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United States Department of Agriculture

Agricultural Research Service

Title: Spaw and Wepp Simulations of Observed Snow Accumulation and Melt

Authors
item Anderson, T - UNIVERSITY OF IDAHO
item McCool, Donald

Submitted to: ASABE Annual International Meeting
Publication Type: Proceedings
Publication Acceptance Date: September 2, 2005
Publication Date: December 2, 2005
Citation: Anderson, T., McCool, D.K. 2005. SPAW and WEPP Simulations of Observed Snow Accumulation and Melt. ASAE Pacific Northwest Section Meeting. September 22-24, 2005, Lethbridge, Alberta, Canada. Paper No. PNW05-1016. Available: http://asae.frymulti.com/request.asp?search=1&JID=8&AID=20056&CID=smppnr&v=&i=&T=1

Interpretive Summary: Snow melt erosion in the Revised Universal Soil Loss Equation Version 2 (RUSLE2) is sometimes estimated using empirical relationships developed from erosion and climate data collected in freeze/thaw dominated areas of the Inland Pacific Northwest. However, improved techniques are needed to estimate snow accumulation and melt and resulting erosion on snow melt dominated cropland in western states and other areas of the US. Two models, SPAW and WEPP, were tested for ability to model snow accumulation and melt events. Daily climate data collected over a 30-year period from four weather stations in cold cropland areas of the western US was used in SPAW and WEPP to simulate snow accumulation and melt. SPAW routine is based on average air temperature, with accumulation occurring at 32 and melt at 33 degrees F. Simulated snow depths were generally less than observed and snow pack was predicted to melt before observed. Adjusting accumulation and melt temperatures improved the match with observed data. WEPP routine is based on maximum air temperature, with accumulation occurring at 0 degrees C, and melt occurring at -2.8 degrees C when other conditions are met. Simulated snow depths also tended to be less than observed, and like SPAW, melted more rapidly than observed. Both SPAW and WEPP missed important snowfall events, usually when the daily minimum air temperature was just below freezing. A modified WEPP routine based on minimum air temperature captured these missing events, estimated snow depths closer to observed, and prolonged the time of snow cover better than WEPP. SPAW with adjusted parameters was the best of these models for estimating snow accumulation and melt on high elevation non-irrigated cropland of the western US and to provide input databases for RUSLE2.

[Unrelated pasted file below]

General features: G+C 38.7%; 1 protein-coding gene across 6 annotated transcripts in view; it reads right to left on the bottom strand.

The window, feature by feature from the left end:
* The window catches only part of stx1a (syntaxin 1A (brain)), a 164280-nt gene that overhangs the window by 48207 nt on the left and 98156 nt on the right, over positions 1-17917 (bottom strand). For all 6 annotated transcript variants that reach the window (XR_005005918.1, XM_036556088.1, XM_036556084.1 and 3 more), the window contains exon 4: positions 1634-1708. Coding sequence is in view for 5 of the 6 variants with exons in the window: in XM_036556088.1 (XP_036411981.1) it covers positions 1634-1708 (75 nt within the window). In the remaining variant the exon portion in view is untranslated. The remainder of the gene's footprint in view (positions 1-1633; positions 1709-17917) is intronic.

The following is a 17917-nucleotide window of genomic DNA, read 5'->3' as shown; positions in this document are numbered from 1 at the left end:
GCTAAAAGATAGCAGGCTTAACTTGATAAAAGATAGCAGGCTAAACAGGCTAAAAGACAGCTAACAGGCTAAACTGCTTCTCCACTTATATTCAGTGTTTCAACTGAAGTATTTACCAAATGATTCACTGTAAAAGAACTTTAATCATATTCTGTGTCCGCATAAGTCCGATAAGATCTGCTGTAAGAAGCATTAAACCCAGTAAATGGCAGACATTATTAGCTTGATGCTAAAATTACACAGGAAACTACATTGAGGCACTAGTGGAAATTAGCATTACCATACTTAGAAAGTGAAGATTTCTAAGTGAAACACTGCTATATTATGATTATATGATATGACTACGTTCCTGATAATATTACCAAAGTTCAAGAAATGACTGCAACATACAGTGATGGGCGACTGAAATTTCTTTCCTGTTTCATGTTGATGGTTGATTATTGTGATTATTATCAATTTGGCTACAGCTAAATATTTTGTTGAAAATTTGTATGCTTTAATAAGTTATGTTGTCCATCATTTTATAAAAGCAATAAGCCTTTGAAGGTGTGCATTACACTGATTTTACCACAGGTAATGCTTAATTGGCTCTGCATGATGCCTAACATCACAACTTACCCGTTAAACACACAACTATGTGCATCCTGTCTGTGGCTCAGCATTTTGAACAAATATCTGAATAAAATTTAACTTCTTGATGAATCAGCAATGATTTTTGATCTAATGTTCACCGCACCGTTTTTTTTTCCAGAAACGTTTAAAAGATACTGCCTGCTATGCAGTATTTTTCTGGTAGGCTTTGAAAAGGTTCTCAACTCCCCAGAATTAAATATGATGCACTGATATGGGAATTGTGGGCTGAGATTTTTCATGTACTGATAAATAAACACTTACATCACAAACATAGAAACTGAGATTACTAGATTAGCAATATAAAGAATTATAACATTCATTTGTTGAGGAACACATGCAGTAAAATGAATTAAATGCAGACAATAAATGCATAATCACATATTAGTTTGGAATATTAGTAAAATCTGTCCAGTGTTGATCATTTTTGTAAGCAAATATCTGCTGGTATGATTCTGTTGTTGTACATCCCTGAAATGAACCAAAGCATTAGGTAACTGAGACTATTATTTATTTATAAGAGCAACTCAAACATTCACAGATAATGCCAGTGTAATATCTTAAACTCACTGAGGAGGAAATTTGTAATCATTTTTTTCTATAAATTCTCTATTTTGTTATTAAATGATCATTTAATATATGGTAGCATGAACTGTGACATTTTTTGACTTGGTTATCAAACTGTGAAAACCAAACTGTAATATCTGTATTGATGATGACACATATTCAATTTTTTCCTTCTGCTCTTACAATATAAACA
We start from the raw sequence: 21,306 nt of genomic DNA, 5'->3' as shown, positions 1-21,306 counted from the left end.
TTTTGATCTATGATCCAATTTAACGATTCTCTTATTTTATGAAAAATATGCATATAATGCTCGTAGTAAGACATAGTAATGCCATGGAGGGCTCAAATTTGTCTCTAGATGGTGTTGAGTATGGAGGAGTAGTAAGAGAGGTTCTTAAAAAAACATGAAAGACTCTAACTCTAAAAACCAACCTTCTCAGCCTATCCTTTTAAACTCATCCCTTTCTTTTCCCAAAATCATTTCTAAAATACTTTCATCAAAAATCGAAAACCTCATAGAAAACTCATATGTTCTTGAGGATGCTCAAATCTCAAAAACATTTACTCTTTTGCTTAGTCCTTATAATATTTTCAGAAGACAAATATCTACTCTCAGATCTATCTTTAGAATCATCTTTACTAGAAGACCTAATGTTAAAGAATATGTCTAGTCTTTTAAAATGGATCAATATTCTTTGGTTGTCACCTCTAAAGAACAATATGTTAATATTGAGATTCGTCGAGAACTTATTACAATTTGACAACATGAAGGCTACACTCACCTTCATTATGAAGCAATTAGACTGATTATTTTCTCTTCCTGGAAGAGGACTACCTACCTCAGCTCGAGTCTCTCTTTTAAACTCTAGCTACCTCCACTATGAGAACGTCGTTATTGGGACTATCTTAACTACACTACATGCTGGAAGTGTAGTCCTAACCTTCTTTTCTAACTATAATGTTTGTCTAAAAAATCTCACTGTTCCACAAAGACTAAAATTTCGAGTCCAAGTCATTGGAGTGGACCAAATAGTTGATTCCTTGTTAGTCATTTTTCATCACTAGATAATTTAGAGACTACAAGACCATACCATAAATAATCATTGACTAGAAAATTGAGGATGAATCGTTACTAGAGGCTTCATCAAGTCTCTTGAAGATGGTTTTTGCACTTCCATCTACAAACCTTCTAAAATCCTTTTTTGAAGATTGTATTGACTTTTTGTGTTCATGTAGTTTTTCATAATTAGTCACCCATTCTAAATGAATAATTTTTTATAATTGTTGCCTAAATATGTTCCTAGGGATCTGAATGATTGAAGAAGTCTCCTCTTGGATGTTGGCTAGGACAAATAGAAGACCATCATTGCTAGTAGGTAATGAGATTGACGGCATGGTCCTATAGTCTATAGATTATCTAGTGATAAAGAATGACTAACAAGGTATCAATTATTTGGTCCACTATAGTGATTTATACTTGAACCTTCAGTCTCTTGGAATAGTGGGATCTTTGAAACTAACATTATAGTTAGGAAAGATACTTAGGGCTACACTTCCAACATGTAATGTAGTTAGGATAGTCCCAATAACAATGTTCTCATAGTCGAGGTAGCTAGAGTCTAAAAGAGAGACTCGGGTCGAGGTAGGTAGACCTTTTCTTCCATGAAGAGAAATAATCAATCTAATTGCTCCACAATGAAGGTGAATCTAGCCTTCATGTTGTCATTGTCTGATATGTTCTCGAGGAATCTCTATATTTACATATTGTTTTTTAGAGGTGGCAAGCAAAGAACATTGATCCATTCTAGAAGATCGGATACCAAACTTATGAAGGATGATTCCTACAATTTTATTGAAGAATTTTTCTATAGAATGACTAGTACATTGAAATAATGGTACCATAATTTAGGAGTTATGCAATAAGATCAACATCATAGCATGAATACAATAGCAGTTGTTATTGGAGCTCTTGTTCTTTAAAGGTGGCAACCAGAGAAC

Technical Abstract: Snow melt erosion in the Revised Universal Soil Loss Equation Version 2 (RUSLE2) is estimated using empirical relationships developed from erosion and climate data collected in freeze/thaw dominated areas of the Pacific Northwest. Improved techniques are needed to estimate snow accumulation and melt and resulting erosion on snow melt dominated cropland in western states and other areas of the US. The SPAW and WEPP models were tested for ability to model snow accumulation and melt events. Daily climate data collected over a 30-year period from four weather stations in cold cropland areas of the western US was used in SPAW and WEPP to accumulate and melt snow. The SPAW routine is based on average air temperature, with accumulation occurring at 32 and melt at 33 degrees F. Simulated snow depths were generally less than observed and snow pack was predicted to melt before observed records indicate. Adjusting accumulation and melt temperatures improved the match with observed data. The WEPP routine is based on maximum air temperature, with accumulation occurring at 0 degrees C, and melt occurring at -2.8 degrees C when other conditions are met. Simulated snow depths also tended to be less than observed, and like SPAW, melted away quicker than observed data indicate. Both SPAW and WEPP missed important snowfall events, usually when the daily minimum air temperature was just below freezing. Simulations using a modified WEPP winter routine based on minimum air temperature captured these missing events, estimated snow depths closer to observed, and prolonged the time of snow cover better than did WEPP. SPAW with adjusted temperature parameters was the best of these models for estimating snow accumulation and melt on high elevation non-irrigated cropland of the western US and to provide input databases for RUSLE2.

Last Modified: 8/27/2014
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